Support 100 years of independent journalism.

  1. Politics
  2. Brexit
30 June 2017

Is Jeremy Corbyn playing a long game to secure a soft Brexit?

The Labour leader wants to leave the European Union and the single market – and most of his MPs agree. 

By Stephen Bush

*/

Is Jeremy Corbyn playing a “long game” as far as a soft exit from the European Union goes? That’s the argument that some of his supporters in the commentariat are making. In response, Remainers say that there is no time for “a long game”: with every day that passes, the United Kingdom gets closer to leaving without a deal.

Who’s right?

To take the “there’s no time” point first: there is no group of people anywhere else in the European Union who believes that Britain leaving without a deal is good for anyone. The only people who believe this are some on the right of the Conservative Party and a minority in Jeremy Corbyn’s inner circle. (There is another, larger group, who believe that exiting without a deal would certainly precipitate a Labour landslide in short order, but make it much harder to deliver a left-wing programme in the long-term.)

On the EU side, if there is a parliamentary majority for taking the Article 50 negotiations into extra time and a clear sign that on the British side, there is a new approach to talks, a way will be found to secure more time. While the damage is asymmetric – the United Kingdom would come off far worse in the event of a Brexit without a deal than the EU27 would – there is still considerable damage to be had, particularly if a British exit without a deal triggered a severe financial crisis in the British banking system, as is probable.

Sign up for The New Statesman’s newsletters Tick the boxes of the newsletters you would like to receive. A weekly newsletter helping you fit together the pieces of the global economic slowdown. Quick and essential guide to domestic and global politics from the New Statesman's politics team. The New Statesman’s global affairs newsletter, every Monday and Friday. The best of the New Statesman, delivered to your inbox every weekday morning. The New Statesman’s weekly environment email on the politics, business and culture of the climate and nature crises - in your inbox every Thursday. Our weekly culture newsletter – from books and art to pop culture and memes – sent every Friday. A weekly round-up of some of the best articles featured in the most recent issue of the New Statesman, sent each Saturday. A newsletter showcasing the finest writing from the ideas section and the NS archive, covering political ideas, philosophy, criticism and intellectual history - sent every Wednesday. Sign up to receive information regarding NS events, subscription offers & product updates.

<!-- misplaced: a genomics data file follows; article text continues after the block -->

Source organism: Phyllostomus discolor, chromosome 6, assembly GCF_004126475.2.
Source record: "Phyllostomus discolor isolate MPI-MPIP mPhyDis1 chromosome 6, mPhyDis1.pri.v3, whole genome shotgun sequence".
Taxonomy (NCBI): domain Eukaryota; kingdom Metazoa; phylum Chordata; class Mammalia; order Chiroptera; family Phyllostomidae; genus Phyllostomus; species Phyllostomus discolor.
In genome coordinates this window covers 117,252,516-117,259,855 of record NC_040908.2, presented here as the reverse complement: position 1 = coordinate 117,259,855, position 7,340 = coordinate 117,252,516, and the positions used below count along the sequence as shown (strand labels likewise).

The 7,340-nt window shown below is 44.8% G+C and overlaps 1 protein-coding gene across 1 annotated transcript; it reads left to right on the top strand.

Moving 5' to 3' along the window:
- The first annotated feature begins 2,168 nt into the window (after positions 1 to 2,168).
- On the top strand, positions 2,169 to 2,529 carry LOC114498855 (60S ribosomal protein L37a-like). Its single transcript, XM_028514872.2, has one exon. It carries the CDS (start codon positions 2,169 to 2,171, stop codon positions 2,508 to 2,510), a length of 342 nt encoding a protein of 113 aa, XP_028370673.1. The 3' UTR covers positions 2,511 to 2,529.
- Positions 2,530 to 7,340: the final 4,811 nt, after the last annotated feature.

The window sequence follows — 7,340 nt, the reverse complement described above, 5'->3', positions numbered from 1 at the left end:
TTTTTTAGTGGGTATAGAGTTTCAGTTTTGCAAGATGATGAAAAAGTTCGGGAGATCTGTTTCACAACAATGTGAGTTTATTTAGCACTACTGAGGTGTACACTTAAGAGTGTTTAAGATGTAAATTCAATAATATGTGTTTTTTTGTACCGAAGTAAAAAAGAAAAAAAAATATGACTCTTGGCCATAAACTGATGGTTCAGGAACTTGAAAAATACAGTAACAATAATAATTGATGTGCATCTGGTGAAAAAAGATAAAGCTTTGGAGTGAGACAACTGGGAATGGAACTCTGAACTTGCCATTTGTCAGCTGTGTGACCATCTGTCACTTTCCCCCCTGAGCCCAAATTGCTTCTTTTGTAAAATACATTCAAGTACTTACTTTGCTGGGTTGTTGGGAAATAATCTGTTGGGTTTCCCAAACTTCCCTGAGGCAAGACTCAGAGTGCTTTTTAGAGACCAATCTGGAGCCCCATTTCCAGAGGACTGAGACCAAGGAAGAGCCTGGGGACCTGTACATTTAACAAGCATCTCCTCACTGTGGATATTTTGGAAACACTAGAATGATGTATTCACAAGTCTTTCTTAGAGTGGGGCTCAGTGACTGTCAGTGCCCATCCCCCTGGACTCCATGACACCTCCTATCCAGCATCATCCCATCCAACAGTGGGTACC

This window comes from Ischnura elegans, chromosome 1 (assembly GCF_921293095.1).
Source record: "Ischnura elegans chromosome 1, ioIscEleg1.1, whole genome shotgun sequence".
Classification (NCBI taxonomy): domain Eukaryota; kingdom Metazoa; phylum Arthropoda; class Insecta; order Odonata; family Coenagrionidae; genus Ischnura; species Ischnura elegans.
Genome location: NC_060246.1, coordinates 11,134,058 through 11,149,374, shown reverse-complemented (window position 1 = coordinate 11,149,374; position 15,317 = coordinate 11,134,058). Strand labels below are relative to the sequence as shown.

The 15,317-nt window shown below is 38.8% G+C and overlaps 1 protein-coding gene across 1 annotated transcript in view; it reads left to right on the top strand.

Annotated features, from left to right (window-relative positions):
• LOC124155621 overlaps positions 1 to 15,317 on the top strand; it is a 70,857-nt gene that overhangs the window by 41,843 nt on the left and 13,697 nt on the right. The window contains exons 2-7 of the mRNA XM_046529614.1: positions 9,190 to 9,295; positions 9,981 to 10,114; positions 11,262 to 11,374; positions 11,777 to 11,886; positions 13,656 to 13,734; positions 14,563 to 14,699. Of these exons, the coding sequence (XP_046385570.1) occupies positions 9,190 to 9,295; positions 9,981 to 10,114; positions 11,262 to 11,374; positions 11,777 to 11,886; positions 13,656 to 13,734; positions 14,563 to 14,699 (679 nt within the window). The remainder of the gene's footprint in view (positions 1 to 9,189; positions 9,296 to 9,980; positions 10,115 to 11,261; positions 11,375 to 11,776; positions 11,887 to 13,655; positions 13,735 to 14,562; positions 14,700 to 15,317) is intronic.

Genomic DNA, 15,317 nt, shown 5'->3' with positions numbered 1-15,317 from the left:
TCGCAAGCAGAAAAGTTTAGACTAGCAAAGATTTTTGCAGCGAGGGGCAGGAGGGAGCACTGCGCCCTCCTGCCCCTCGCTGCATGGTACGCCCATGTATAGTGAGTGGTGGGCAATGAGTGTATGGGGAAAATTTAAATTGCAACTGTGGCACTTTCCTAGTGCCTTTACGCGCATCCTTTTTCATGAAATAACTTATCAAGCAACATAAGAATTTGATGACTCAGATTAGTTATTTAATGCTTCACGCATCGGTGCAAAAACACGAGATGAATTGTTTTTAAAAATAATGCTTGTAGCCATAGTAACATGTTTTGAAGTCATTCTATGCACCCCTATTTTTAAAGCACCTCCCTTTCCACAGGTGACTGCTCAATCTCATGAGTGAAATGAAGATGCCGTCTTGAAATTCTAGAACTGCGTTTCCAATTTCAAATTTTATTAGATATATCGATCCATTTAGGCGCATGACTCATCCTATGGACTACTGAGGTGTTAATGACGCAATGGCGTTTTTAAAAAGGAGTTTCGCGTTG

So a long game isn’t a crazy idea. However, Corbyn isn’t pursuing one. He is a Eurosceptic of long vintage, who voted against every European treaty to come before the House of Commons in his tenure as an MP. Membership of the European Union and the single market both mean that the United Kingdom would be subject to the rules of the European Court of Justice, which limits the freedom of a radical left-wing government, at least as far as the leader’s office is concerned.

Content from our partners
Transport is the core of levelling up
The forgotten crisis: How businesses can boost biodiversity
Small businesses can be the backbone of our national recovery

As I wrote this morning, Corbyn’s personal view on the EU is a bit of a red herring as far as Brexit goes – ultimately, under the British system, parliament is sovereign and if there is a parliamentary majority for a longer transition, or an exit deal that retains one or both of Britain’s membership of the customs union or the single market, then parliament can bind Theresa May to seek it.

What really matters is not that Corbyn wants a drastic exit from the European Union, but that, at present, the bulk of Labour MPs agree with him.